We also need discernment for what Satan is doing too, don't we? Paul says in Corinthians, we're not unaware of his schemes. It says in Ephesians 6, "Be strong in the Lord and in His mighty power, put on the full armor of God, so that you can take your stand against the devil's schemes." His twisted plans. We need discernment to see what the Devil's doing, right? What God is doing and what the devil is doing. Discernment. And friends, we need self-control and lawful pleasures. Amen. There's nothing wrong with a good bowl of stew. God designed food to be delicious, and the more delicious it is, the more dangerous it is to your body. Amen. You know what I'm talking about. First couple of weeks of January, how are you doing with those resolutions? Have you lost the 63 pounds you were hoping to lose in the first two weeks?

The more delicious it is, the more dangerous, the more alluring and enticing. God made it delicious. We are not called onto a life of weird asceticism, where we're not able to eat and drink with thankfulness, the good things that God's given. And as a matter of fact, in the Book of Proverbs, were told in the metaphor of honey, Proverbs 24:13, "Honey is sweet. If you find honey on the comb, eat it my son." What is that? That's God telling you enjoy the good things of life. But you know that's not all that Proverbs says about honey. Proverbs also says in Proverbs 25:16. "If you find honey, my son eat just a little or you'll vomit." The good gifts of life can cause you to a vomit spiritually, if you glut yourself on them, they will damage you spiritually. You we become dim in your sight spiritually, you will lose your way.

1 Peter 4:7, says very plainly, "The end of all things is near, therefore be clear-minded and self-controlled so that you can pray." The end is coming, be sharp in you're thinking, don't eat too much, don't watch too much, don't have too much fun, don't have too much pleasure, you know what I mean? I'm not saying eating and drinking and fun and pleasure are wrong, that's satanic and wrong. But so is the gluttonous indulgence of them, so that our spiritual discernment is gone. We've got to control ourselves, we've got to fast. "All things are lawful for me," Pauls says in 1 Corinthians 6, "but not all things are beneficial. All things are lawful for me, but I will not be mastered by anything." Has anything mastered you? Is anything in charge of you? Your love of sports, has it mastered you? Your love of shopping your love of a hobby your love of vacations your love of food has anything mastered you? If you're wondering, then I would just urge give it up for a while, and see, just see.

And can I speak a word to husbands? Your family needs you to be sharp spiritually, your family needs you to be discerning, to be on board with what God is doing. God may use your godly wife to help you with that, you should listen to her, she's your best counselor in the world as she speaks God's Word and follows you. Proverbs 31, "A wife of noble character, who can find, her worth is more precious than rubies." And so you should listen to her, but ultimately listen to the scripture and through the Spirit, and be discerning. Don't be the last to know, when it comes to spiritual things. You need to be the head and priest of your family. So guard your appetites, your fleshly appetites, so that you can fulfill that role. For yourself, for your wife, for your children.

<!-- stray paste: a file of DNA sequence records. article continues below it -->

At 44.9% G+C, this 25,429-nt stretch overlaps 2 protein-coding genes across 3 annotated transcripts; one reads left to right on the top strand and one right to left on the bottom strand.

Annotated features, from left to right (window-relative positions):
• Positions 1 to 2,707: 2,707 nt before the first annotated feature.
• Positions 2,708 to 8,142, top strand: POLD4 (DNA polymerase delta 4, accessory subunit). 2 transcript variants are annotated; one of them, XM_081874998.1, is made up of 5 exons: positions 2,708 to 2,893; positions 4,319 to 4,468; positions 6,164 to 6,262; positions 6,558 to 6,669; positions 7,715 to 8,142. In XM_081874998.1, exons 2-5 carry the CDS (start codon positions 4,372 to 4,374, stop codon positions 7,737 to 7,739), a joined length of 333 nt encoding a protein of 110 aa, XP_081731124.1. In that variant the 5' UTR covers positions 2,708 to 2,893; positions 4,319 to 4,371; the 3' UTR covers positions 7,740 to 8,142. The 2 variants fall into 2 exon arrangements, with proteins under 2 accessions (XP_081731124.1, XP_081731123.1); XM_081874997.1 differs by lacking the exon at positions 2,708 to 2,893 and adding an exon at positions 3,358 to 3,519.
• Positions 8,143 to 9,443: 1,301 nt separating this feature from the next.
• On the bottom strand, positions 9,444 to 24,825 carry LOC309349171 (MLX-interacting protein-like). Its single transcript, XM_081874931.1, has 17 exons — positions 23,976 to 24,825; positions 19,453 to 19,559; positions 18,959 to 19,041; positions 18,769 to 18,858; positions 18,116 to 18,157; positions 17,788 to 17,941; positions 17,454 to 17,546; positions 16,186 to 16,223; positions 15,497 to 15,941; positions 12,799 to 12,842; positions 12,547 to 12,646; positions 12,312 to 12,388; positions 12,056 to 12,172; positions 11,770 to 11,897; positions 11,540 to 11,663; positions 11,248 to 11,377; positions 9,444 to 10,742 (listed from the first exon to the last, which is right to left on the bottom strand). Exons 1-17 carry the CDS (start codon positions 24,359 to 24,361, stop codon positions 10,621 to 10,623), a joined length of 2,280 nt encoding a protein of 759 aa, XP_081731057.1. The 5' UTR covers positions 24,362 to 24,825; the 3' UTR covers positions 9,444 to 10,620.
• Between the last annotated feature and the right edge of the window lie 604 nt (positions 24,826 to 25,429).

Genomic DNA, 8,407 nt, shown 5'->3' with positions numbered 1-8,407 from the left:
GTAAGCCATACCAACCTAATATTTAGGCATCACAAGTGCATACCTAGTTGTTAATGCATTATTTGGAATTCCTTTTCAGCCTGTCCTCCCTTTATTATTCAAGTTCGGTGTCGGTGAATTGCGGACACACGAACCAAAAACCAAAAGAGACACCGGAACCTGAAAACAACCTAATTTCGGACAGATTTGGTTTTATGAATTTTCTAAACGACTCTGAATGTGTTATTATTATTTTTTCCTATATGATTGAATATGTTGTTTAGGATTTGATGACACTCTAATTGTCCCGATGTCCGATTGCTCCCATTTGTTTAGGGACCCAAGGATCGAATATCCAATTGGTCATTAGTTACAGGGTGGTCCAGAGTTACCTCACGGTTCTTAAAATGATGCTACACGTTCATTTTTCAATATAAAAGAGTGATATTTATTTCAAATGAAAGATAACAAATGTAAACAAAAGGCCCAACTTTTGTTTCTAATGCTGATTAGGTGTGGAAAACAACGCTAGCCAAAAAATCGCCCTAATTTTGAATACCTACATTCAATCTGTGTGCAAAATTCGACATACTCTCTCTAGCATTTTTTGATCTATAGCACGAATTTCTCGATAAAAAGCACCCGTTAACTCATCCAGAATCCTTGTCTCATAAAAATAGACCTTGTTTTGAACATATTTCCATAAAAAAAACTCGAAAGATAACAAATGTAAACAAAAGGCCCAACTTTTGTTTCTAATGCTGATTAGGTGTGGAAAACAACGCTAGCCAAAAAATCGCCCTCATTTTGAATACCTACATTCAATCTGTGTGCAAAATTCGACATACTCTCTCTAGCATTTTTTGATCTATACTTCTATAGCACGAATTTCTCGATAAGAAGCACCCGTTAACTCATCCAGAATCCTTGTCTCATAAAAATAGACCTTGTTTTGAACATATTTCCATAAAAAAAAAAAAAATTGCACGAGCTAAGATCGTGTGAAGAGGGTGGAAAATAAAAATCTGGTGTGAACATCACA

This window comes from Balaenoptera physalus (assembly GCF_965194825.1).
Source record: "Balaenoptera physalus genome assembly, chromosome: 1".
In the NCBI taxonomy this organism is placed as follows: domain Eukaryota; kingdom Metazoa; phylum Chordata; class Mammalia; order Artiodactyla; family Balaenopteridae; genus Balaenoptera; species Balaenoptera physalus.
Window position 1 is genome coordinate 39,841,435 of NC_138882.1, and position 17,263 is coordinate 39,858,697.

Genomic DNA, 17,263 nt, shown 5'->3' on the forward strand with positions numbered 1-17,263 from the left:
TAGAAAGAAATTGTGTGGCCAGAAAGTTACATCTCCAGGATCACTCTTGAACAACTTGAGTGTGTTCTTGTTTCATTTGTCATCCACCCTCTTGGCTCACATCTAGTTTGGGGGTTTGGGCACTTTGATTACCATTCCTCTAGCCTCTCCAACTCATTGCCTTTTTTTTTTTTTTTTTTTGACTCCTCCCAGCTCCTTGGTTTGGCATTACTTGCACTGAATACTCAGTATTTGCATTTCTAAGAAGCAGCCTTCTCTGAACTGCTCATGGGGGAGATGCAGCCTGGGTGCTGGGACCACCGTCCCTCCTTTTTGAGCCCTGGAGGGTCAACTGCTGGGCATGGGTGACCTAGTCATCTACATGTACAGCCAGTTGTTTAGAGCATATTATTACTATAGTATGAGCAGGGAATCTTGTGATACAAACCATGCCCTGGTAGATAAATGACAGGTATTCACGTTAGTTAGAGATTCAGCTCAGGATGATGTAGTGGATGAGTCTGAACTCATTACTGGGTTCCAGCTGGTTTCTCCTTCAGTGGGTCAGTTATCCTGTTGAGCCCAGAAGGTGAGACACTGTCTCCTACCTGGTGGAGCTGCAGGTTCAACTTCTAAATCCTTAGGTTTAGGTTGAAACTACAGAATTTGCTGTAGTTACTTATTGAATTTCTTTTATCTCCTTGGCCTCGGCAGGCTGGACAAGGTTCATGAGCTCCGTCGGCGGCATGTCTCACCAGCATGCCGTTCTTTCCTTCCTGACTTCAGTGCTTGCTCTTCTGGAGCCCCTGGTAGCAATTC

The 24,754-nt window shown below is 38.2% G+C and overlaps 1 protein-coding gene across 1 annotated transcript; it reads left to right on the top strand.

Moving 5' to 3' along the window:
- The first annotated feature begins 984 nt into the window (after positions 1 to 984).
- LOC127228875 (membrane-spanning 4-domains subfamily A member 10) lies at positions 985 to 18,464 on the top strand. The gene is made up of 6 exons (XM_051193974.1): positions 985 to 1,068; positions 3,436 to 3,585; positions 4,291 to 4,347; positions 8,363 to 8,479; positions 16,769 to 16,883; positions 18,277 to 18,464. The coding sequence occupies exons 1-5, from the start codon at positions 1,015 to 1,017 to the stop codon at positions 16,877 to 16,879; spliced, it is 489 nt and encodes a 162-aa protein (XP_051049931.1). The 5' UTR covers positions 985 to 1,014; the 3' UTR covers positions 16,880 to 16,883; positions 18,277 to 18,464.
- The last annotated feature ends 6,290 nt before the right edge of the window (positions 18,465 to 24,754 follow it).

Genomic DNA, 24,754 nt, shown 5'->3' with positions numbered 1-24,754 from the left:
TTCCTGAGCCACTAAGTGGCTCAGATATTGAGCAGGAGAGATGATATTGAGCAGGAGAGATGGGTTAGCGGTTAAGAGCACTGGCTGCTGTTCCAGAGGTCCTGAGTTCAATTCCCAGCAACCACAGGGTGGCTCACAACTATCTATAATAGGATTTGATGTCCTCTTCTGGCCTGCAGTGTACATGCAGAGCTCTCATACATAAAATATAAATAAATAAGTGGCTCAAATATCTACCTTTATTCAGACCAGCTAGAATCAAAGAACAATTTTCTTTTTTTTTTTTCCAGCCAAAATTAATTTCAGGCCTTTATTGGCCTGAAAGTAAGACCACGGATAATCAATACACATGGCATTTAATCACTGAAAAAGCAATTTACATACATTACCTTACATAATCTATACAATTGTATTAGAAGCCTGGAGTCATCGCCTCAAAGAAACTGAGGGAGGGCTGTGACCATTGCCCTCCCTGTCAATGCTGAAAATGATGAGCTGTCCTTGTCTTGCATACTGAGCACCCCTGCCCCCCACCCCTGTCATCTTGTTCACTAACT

And can I speak a word to wives? Can we abandon the methodology that Rebecca used here in Genesis 27. The subterfuge and the trickery and the manipulation and the misdirection and all that. It is not godly. 1 Peter 3, tells you what to do if your husband isn't believing the word, follow it, trust it, pray for him, instruct and encourage him, point it out in Scripture, but let him make the decision. Don't do what Rebecca did, did you see the damage that she caused her family by bringing her son in it, that's not what Jacob needed, he was already good at that stuff. He needed to be weaned of, and God did by the way, by meeting Laban, and Laban that's a whole other story.  God trained him out of that kind of con artist thing. But women, trust God enough to use biblically ordained means to an end.

And larger, aside from husbands and wives, men and women, pragmatism, the ends don't justify the means, as a pastor, I'm not going to do anything and everything I can do to get this church bigger or more prosperous, that is not true. I'm going to trust the preaching of the Word, I'm going to trust prayer, I'm going to trust the Godly elders that we have, I'm going to trust the ministries of the spirit working here to do what He wants in this church. We're not going with pragmatism. The ends don't justify the means. Okay. So now on to Jacob, what shall we do with Jacob? No, we're not doing that. We'll do that next time. But may God take His blessing and press it to our hearts from this one verse of scripture, Hebrews 11:20, by faith, Isaac blessed Jacob, and Esau in regard of their future. Close with me in prayer.